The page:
The “Baby Blues” is only one of the main post-birth topics I wanted to write about; mainly because no one ever seems to talk about it, even though 80% of new moms experience it. Thankfully, I read about it before I gave birth. It’s nothing to be taken lightly as it difficult to go through and will definitely take its toll no matter how much support you have. It’s important that every mom-to-be is aware of this so that if and when she does experience it, she knows that she’s not alone, that there is nothing wrong with the way she is feeling and that it is in fact, temporary.
We are all used to PMS and the fluctuation of our hormones every month. Then, when we get pregnant we have to deal with those fluctuations on a grander scale. Well, it doesn’t get any better post-birth. I like how Baby Center covers this. It states that the mother becomes “weepy and moody” but also: “may feel exhausted, unable to sleep, trapped, or anxious. Your appetite may increase or decrease, or you might feel irritable, nervous, worried about being a good mother, or afraid that being a mother will never feel better than it does right now.” I felt all every single one of those things. It started on my last day at the hospital. After they told me I could finally take my first shower since the surgery, I did so without any help. And that’s when it started. I looked down at my feet and realized they were so swollen. They never swelled when I was pregnant so it shocked me. And while showering, because of the pain, I couldn’t really bend down. So, I was unable to wash my feet properly. If you know me, then you’d know I hate being weak and I hate not being able to do something on my own. And the final straw was when I looked at myself in the mirror after the shower. That is when I broke down. I was at my thinnest before getting pregnant. And enjoyed every minute of my pregnancy. I even loved my body when I was pregnant because I felt good and didn’t gain that much (or at least it didn’t show). But that all was gone. And I was left with a scar (the wire covering it was actually much bigger than the scar itself so it just seemed to me at the time like a big scar), a huge belly (I looked 6/7 months pregnant post-surgery) and pain. I was so upset, and that was just the beginning.
Here in Kuwait, it is tradition that the woman would go stay at her parents’ house for 40 days post-birth. So, I was staying at my grandmother’s. Although this helps immensely, it is also very difficult. Or at least for me it was. I was used to going out and you are not allowed to go out during the first 20 days at least. I wasn’t used to the room and bed, so I had my husband bring me my pillows from home. And that’s another thing, my husband. I wasn’t used to being without him. He even slept at the hospital with me every night. But then I had to face 40 nights without him.
Mostly, I would be OK during the day. My aunts would come over in the morning and their chatter kept me occupied and stopped the thoughts in my head from surfacing. Then I’d have lunch with my grandmother. But as soon as the sun started to set, anxiety kicked in like clockwork. And the waterworks would start almost immediately. Even if they stopped in between, I would definitely be crying whenever my husband would leave for the night. So badly sometimes that he would end up sleeping over – which most people wouldn’t usually allow, but my grandmother made an exception to appease me. The first 2 weeks days were the worst by all accounts, baby blues, body image, post-surgery pain, sleep, breastfeeding and lack of it. Yes, breastfeeding was another factor that added to – and was affected by – my baby blues. I will talk about my experience in a later post.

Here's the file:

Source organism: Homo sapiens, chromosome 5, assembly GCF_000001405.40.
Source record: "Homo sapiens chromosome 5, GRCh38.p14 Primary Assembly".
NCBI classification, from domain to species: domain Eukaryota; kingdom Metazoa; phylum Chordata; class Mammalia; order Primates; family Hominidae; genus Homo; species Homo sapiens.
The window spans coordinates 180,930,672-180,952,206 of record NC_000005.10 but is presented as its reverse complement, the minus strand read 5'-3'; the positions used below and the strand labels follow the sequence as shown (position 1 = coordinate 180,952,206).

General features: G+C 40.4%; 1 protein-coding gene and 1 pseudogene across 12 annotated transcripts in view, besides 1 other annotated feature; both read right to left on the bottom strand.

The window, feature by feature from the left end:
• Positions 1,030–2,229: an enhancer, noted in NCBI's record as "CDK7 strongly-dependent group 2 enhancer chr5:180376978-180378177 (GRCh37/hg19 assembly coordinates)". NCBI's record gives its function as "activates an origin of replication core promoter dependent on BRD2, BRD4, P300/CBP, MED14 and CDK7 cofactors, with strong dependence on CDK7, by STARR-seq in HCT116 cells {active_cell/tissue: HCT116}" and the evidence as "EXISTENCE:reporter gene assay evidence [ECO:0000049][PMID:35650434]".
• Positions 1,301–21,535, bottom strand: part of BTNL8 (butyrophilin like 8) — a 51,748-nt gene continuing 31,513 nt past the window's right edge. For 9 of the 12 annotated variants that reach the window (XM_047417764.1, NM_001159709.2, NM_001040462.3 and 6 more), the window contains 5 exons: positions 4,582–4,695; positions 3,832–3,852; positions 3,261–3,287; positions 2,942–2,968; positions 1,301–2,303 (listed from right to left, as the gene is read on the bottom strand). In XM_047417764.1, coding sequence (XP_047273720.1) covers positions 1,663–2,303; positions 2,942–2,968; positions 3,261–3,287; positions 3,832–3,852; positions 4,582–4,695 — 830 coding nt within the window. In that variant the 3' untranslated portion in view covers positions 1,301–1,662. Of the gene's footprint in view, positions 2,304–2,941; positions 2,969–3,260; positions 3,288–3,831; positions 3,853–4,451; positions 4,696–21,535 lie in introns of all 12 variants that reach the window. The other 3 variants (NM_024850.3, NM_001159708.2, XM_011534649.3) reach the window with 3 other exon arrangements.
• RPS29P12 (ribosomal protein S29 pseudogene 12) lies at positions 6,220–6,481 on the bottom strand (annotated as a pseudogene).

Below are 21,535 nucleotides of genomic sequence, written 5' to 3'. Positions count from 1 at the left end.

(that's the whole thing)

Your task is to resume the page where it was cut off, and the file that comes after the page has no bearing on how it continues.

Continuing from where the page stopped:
Sleep was another issue. I couldn’t sleep properly. Despite the fact that my aunt’s gift was a night nurse who took care of the baby so I can sleep at night. I still couldn’t sleep well at all. And apparently, sleep deprivation can make the blues worse.
After the first 10 days, everything looked and felt better. My feet were no longer swollen. My belly had shrunk considerably. The doctor had removed the bandages and wire from my laceration, and I saw the scar for the first time – and it wasn’t as big as I thought. It was also no longer as painful. I slept much better after supplementing formula (more in a later post), and I was getting used to the routine and the house even when no one came around.
I was starting to feel content, relaxed and more like myself. And it only got better and better as time went on. All of you should know that these feelings are completely normal during the first weeks after childbirth. There is no treatment for it. It’s just something you have to go through. If your baby blues last more than a few weeks, then you could be suffering from post-partum depression and should seek professional help immediately.
When you’re done with your 40 days another test begins: the transition back home. And I knew that just like I struggled the first few weeks at my grandmother’s, I will struggle with this next transition. Maybe I will talk about it more if you all are interested.
Until the next post xx